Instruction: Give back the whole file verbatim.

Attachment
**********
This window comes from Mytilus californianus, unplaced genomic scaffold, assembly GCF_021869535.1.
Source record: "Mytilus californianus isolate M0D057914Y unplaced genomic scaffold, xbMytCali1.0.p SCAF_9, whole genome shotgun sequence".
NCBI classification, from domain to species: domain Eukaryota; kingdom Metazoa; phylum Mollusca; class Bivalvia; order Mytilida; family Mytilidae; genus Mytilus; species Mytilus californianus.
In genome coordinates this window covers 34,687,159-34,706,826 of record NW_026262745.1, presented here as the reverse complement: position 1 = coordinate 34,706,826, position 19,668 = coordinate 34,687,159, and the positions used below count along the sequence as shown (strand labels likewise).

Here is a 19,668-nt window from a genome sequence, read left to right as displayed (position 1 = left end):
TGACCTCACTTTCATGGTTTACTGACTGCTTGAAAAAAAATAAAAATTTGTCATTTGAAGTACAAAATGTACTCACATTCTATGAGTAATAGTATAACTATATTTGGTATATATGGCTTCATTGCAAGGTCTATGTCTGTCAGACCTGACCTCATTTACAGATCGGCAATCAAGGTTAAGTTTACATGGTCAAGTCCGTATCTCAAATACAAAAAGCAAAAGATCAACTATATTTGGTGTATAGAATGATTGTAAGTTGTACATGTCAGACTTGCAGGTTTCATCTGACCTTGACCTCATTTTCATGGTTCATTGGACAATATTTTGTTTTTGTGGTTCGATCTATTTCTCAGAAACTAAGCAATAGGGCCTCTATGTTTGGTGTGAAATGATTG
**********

This window comes from Mytilus californianus, unplaced genomic scaffold, assembly GCF_021869535.1.
Source record: "Mytilus californianus isolate M0D057914Y unplaced genomic scaffold, xbMytCali1.0.p SCAF_9, whole genome shotgun sequence".
NCBI classification, from domain to species: domain Eukaryota; kingdom Metazoa; phylum Mollusca; class Bivalvia; order Mytilida; family Mytilidae; genus Mytilus; species Mytilus californianus.
In genome coordinates this window covers 34,687,159-34,706,826 of record NW_026262745.1, presented here as the reverse complement: position 1 = coordinate 34,706,826, position 19,668 = coordinate 34,687,159, and the positions used below count along the sequence as shown (strand labels likewise).

Here is a 19,668-nt window from a genome sequence, read left to right as displayed (position 1 = left end):
TGACCTCACTTTCATGGTTTACTGACTGCTTGAAAAAAAATAAAAATTTGTCATTTGAAGTACAAAATGTACTCACATTCTATGAGTAATAGTATAACTATATTTGGTATATATGGCTTCATTGCAAGGTCTATGTCTGTCAGACCTGACCTCATTTACAGATCGGCAATCAAGGTTAAGTTTACATGGTCAAGTCCGTATCTCAAATACAAAAAGCAAAAGATCAACTATATTTGGTGTATAGAATGATTGTAAGTTGTACATGTCAGACTTGCAGGTTTCATCTGACCTTGACCTCATTTTCATGGTTCATTGGACAATATTTTGTTTTTGTGGTTCGATCTATTTCTCAGAAACTAAGCAATAGGGCCTCTATGTTTGGTGTGAAATGATTG